A local family is heartbroken after discovering the dog they adopted from the Humane Society had a preexisting health condition that they did not know about.
Buddy was one of many dogs rescued from a Korean meat farm, and he was adopted to become a service dog.
"He was such a kind heart and such a wonderful companion, and he misses him terribly and so does the other dog we have," said Jo Logman.
"He was eating real well in the beginning, but after a while he wouldn't eat, and then he wasn't drinking, so we knew there was something wrong with him," Logman added.
Buddy, a mastiff, was being trained to be Paul Elder's service dog.
Elder, a Navy combat medic in Iraq and Afghanistan, needed Buddy to deal with PTSD and a brain injury caused by a bomb blast.
Buddy's medical records from the Humane Society were cleared and he passed all standard exams.
However, the only thing that caught the family's eye was a tense abdomen.
Logman said that last week "we noticed he was shaking, just majorly shaking so they took him into the vet and they found that his intestines had grown to the walls and that he was not passing the food."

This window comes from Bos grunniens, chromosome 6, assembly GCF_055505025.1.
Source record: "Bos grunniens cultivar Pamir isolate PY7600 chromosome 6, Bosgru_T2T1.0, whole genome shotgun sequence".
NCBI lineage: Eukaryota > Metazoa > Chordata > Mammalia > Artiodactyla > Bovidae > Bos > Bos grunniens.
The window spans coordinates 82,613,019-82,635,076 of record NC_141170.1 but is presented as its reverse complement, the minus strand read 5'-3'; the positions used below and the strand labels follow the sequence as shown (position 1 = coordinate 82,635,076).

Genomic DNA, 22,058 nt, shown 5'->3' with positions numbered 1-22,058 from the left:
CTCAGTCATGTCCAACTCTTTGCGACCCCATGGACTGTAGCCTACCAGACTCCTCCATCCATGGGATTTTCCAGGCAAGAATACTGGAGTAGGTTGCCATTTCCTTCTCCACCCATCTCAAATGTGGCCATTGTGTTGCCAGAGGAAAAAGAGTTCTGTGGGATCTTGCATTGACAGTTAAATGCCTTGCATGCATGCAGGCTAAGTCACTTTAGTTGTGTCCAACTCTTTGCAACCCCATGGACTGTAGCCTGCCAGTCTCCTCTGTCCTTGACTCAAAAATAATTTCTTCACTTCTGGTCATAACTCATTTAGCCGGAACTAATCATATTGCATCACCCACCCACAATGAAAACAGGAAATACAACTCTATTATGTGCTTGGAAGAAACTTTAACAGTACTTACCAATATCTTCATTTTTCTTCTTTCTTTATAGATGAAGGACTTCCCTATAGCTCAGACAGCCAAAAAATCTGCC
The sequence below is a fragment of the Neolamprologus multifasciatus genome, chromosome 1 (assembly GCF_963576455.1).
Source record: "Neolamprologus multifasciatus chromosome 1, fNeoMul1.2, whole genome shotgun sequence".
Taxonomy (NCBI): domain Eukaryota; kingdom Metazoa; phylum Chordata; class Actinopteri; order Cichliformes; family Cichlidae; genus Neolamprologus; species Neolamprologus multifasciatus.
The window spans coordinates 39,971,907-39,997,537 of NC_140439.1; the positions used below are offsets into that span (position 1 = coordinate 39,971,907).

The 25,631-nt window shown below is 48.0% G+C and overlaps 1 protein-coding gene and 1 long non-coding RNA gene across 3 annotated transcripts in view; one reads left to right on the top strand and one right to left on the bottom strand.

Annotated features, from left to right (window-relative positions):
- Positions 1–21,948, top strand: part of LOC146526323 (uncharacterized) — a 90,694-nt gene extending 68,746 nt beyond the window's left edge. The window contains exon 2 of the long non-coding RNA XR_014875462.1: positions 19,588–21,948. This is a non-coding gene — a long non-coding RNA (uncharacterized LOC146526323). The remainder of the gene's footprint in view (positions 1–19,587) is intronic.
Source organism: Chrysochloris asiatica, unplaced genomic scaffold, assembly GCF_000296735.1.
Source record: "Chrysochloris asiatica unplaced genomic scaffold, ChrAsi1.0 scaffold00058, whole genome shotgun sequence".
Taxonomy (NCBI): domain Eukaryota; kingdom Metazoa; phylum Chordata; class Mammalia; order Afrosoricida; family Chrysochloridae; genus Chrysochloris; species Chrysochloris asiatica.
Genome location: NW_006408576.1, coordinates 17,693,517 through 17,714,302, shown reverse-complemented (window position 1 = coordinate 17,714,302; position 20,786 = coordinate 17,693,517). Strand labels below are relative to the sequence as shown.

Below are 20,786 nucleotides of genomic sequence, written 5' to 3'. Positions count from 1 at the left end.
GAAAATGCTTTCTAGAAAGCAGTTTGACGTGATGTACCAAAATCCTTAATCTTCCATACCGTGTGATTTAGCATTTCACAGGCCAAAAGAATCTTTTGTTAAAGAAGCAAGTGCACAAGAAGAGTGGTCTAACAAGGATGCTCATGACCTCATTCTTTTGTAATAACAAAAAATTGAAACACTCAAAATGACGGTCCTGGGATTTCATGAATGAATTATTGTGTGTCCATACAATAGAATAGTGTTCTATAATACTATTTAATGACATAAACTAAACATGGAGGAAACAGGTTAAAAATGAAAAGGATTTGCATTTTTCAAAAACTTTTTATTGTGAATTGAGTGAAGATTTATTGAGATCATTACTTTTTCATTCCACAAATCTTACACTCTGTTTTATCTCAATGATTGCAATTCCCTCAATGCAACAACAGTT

Hours after finding out about Buddy's preexisting condition, he had to be put down.
"Why does anybody else need to go through that?" said Logman.
Humane Society officials said Buddy passed all checkups. Without any symptoms, officials said they would not have known that there was a need to examine him internally.
Every family is offered a complimentary veterinarian exam as an option, officials added.
However, Logman said that even though that is the case, "if they know the dog came from Korea in one of those dog farms, then they need to go and have the dog checked out, period."
The family said they don't think Buddy is the only dog rescued from Korea that needs to be thoroughly examined.
The family hopes their story can save another family from heartbreak.